EDITORIAL: What will you do Tuesday?

What are you doing Tuesday… before the final episode of Game of Thrones is rerun? The date is May 21, so maybe you were thinking about gardening or mowing the three-foot-tall dandelion patch that used to be a lawn.

Forget about that. Long range forecast says it’ll still be raining. So could I interest you in an indoor activity? It won’t take long and it doesn’t cost anything… that day. You’ll might meet old friends or not, but either way you’ll have made a measurable contribution to protecting the right we have to govern ourselves, also known as voting.

In this case the vote is for a school district budget, most likely one of the six districts located in Columbia County: Chatham, Germantown, Hudson, Ichabod Crane, New Lebanon or Taconic Hills. (There are a few folks at opposite ends of the county who live within the boundaries of neighboring counties’ school districts; this applies to them, too.) Wherever you live, it should be a no-brainer that you’ll turn out next week to decide the fate of multi-million-dollar budgets and choose members of your school board to oversee your district’s finances. After all, the school district tax makes up the largest part of your property tax bill.

But wait. It’s better that anyone who looks at school budgets only in terms of the tax burden should stay home on school election day. Voting means that you recognize that we all share a social obligation to educate the community’s children. And it turns out that our public school districts have been doing a pretty good job. The federal Census Bureau’s latest estimates are that over 89% of people age 25 and older in this county have at least a high school diploma. The national average is only 87% and the state is a percentage point lower than that.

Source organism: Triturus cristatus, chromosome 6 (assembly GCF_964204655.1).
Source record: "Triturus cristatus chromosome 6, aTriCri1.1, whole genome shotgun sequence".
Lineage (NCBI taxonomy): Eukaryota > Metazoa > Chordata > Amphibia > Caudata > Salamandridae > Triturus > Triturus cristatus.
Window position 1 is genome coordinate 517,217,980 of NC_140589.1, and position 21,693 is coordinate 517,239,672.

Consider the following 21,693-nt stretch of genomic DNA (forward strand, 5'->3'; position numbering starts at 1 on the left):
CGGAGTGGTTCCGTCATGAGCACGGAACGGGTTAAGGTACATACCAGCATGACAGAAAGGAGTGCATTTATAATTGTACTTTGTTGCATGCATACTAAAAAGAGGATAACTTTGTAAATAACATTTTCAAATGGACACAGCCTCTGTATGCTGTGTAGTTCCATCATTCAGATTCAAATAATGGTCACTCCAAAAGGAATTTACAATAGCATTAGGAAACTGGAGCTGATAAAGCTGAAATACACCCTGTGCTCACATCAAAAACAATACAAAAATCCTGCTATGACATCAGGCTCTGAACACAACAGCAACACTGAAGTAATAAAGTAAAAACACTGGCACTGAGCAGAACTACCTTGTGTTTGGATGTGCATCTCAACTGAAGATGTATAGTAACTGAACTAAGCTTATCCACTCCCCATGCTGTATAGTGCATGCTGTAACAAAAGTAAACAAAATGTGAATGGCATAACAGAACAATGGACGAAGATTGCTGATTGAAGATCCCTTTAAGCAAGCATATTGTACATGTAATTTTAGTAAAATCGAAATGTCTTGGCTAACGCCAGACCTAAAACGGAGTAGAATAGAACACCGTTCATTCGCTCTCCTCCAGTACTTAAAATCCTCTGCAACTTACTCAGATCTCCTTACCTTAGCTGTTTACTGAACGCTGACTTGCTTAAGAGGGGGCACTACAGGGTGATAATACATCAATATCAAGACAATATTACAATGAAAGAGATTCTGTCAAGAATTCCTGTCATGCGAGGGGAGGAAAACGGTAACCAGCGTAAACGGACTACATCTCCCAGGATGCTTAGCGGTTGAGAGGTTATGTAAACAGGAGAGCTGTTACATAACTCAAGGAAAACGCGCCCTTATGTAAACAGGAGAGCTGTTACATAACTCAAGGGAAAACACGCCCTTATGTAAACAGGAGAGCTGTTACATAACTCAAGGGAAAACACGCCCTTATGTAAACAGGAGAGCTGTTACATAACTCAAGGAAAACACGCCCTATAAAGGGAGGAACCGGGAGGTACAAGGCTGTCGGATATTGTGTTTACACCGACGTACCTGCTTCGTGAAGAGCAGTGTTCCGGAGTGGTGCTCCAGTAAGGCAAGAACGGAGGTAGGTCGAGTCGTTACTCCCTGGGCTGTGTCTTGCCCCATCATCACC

It does take a lot of money from local taxpayers and taxpayers statewide to educate the kids of this county. If voters adopt the budgets proposed by the six districts in the county next week, the total tab will be $189 million in round numbers. For the next school year in September that would come to $3,157.16 for every man, woman and child living here now. Although that’s not how it’s divided up, it’s still a bargain.

Consider another institution in the county supported with major expenditures of public funds: Columbia-Greene Community College. If our schools don’t have the funds to educate our kids, the college will have to spend more than it already does to overcome learning deficits. That leaves less for teaching advanced skills and practices that C-GCC students need.

It’s not as if the schools are careless with our money. The law makes that impossible as a practical matter. The state limits the annual increase in funds each district extracts from its taxpayers. It’s called a “2% cap,” which is a misleading term because the amount is determined by a numbingly complicated formula that only a scrum of Education Department bureaucrats could cook up. But it has had the intended effect of keeping the lid on budget creep. Sadly, the scars from years of cuts are beginning to show, as districts have little choice but to drop course offerings. Eventually that must stop.

It’s possible that bad guys might swindle a school district… if no one is watching. Voting is one way to let officials and crooks know the public is paying attention.

There’s a lot to know about school budgets. But the most important fact is that there are about 10,500 people under the age of 18 in Columbia County these days. Most of them are in school or soon will be. Our budget votes play a part in determining what type of citizens they will become. In that sense, they are our responsibility.

Funding public schools has always required a direct local contribution. The federal government plays much smaller role. But this year President Trump proposed a $7.1-billion cut in funding to the Department of Education programs like teacher development. The president and Secretary of Education Betsy DeVoss also want $500 million more for federal charter school grants. Help is unlikely to come from Washington anytime soon.

There’s a chart on Page 9 with budget ballot facts for school districts in the county. You can check your district’s website too. Or just go to your polling site Tuesday, May 21 and vote, not only because it’s a citizen’s duty but because our public schools are institutions where truth matters. We have no future without them.

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